North: Xri Ðharrmaráza, Mÿqan̊ Ðaij
Southeast: Indian Ocean.
East: Indian Ocean.
Northeast: Mÿqan̊ Ðaij, Gulf of Sajam.
Xrivizaja's economy is fairly diversified and based on trade, natural resources, and finances. Since the beginning of the Xrivizajan empire, trade has been one of the essential cornerstones of its economy, and today the port city of Singapura remains one of the busiest ports in the world. Since the discovery of oil in Sumatra in 1885, petroleum and natural gas production has also served as a sizeable economic cornerstone of Xrivizaja, although the country has endeavoured to reduce its dependence on oil and diversify its economy into other sectors. Although its importance has diminished with the advent of synthetic petroleum rubber, natural rubber was one of the original cash crops grown widely in Xrivizaja, and today the country remains the largest producer of natural rubber in the world, beating out Equador and neighbouring Mazapahit. In recent years, as health concerns over animal fats and traditional vegetable oils have risen in the Western world, Xrivizaja has also emerged as the pre-eminent producer of palm oil, although the industry has proved environmentally very destructive and regulations have been undertaken to curb its environmental impact, including widespread ecosystem devastation and noxious smogs from burning fires that choke the air in Xrivizajan cities.
While Xrivizaja was not hit as hard by the Oil Crisis of 1973 as some Arab countries were owing to a more diversified economy, it nevertheless suffered an economic downturn from the drop in oil prices. Realising that the crisis indicated Xrivizaja could not depend on natural resources to consistently support its economy, then-Prime Minister Matahari Budiputra implemented the New Economic Policy. The aims of the policy was to shift the Xrivizajan economy away from dependence on resource extraction and crop cultivation and towards advanced industry, such as car manufacturing, finance and electronics. The government began to invest heavily in car makers such as Phaeton, and encouraged Xrivizajans to start their own businesses in the electronics and heavy manufacturing industries. In addition, the government also encouraged the development of major cities such as Singapura, Medan and Palembam͂ as centres of the services industry, including finance and human resources. Protectionist policies were also installed in order to encourage Xrivizajan ownership of businesses, such as requiring that businesses listed on Xrivizajan stock exchanges have at least 30% ownership by Malays and/or other members of native Xrivizajan ethnic groups, and overall 70% Xrivizajan ownership. The policies proved to be relatively successful, largely allowing Xrivizaja to advance beyond plantation agriculture and resource extraction, but their success was hampered somewhat by the stance of economic protectionism, and oil, palm plantations, and tin mining remain significant sectors of the Xrivizajan economy. Since the election of Suria Sam͂karaputra, the protectionist measures have been liberalised somewhat, with required Malay ownership reduced to only 12.5% and required Xrivizajan ownership to less than half.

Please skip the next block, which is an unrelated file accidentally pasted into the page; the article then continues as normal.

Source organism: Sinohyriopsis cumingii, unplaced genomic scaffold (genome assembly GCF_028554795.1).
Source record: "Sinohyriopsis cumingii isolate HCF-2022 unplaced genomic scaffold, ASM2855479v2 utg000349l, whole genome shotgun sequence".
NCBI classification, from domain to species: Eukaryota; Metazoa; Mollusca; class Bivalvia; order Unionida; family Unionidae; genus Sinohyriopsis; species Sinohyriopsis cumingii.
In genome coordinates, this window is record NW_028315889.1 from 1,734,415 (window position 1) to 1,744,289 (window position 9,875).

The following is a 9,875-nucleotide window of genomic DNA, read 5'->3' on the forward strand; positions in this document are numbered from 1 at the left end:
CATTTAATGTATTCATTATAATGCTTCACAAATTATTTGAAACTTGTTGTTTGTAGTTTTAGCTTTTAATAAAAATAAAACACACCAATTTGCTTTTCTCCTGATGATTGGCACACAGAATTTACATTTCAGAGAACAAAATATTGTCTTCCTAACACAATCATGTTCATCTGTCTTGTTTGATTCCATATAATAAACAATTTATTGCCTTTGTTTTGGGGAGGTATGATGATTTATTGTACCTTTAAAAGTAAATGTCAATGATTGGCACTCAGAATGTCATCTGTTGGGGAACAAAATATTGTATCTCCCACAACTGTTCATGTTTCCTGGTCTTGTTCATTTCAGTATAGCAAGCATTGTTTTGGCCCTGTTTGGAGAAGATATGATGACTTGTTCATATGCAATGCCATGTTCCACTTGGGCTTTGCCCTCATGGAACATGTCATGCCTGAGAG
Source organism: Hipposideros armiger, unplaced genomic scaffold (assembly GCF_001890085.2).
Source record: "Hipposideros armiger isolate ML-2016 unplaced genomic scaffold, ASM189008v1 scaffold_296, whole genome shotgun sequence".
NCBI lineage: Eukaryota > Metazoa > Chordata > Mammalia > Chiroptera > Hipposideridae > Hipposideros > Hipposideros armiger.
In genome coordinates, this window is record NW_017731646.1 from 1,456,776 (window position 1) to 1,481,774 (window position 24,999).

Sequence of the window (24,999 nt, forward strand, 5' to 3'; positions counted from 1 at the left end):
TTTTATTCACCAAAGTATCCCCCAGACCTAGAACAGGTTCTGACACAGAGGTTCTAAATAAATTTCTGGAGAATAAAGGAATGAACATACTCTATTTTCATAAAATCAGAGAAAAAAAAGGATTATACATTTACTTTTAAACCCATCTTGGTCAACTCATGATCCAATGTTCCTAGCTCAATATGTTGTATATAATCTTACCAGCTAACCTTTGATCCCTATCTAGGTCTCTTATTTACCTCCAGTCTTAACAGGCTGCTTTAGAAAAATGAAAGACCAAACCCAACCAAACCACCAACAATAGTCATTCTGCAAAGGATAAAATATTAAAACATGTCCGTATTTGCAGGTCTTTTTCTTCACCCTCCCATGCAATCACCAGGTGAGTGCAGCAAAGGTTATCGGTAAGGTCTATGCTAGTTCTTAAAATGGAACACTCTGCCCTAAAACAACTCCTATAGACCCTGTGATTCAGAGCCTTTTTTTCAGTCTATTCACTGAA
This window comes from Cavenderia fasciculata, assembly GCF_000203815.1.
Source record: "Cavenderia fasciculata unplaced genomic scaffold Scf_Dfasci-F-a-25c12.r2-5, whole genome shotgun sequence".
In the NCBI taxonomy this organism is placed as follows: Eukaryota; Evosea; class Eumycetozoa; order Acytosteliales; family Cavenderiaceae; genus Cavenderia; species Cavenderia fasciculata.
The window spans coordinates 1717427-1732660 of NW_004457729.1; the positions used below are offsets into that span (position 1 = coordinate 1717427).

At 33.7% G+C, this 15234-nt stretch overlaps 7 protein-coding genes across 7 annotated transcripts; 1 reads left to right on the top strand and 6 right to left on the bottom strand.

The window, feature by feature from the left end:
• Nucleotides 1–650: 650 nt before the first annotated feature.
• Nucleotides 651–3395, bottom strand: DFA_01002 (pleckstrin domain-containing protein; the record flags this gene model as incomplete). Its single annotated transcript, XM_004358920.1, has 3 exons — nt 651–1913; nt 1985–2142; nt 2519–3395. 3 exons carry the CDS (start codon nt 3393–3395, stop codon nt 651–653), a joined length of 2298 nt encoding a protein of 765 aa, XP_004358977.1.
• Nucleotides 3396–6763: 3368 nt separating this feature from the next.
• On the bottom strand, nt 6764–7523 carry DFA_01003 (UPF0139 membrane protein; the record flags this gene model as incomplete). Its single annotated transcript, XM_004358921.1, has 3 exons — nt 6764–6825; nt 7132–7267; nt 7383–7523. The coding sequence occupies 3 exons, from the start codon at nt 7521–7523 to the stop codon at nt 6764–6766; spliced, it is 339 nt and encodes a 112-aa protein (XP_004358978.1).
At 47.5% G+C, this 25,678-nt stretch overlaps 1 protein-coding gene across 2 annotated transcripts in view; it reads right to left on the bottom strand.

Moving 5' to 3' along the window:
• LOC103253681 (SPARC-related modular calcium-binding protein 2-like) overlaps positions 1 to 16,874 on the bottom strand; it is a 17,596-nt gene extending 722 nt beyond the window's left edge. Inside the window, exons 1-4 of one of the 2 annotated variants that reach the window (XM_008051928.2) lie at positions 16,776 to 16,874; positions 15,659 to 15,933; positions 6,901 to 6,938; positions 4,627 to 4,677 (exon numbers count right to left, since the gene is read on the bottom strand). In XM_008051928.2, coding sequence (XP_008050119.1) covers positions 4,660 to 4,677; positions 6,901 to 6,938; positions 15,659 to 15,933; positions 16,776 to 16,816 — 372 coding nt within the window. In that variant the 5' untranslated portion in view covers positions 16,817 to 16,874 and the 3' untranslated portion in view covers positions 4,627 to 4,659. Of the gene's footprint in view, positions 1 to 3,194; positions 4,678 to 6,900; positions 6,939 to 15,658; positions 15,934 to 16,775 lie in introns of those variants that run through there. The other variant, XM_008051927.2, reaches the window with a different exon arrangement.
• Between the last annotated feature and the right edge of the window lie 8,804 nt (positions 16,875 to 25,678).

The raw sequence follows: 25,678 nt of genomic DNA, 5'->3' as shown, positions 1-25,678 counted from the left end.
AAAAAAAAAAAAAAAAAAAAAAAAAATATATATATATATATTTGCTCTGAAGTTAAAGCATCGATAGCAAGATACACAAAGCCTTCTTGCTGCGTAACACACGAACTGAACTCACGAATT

In recent years Xrivizaja has become popular as a tourist destination, particularly due to its historic Buddhist temples in Sumatra and the cosmopolitan, fast-paced nature of cities such as Sin̊apura and Kuala Lumpur.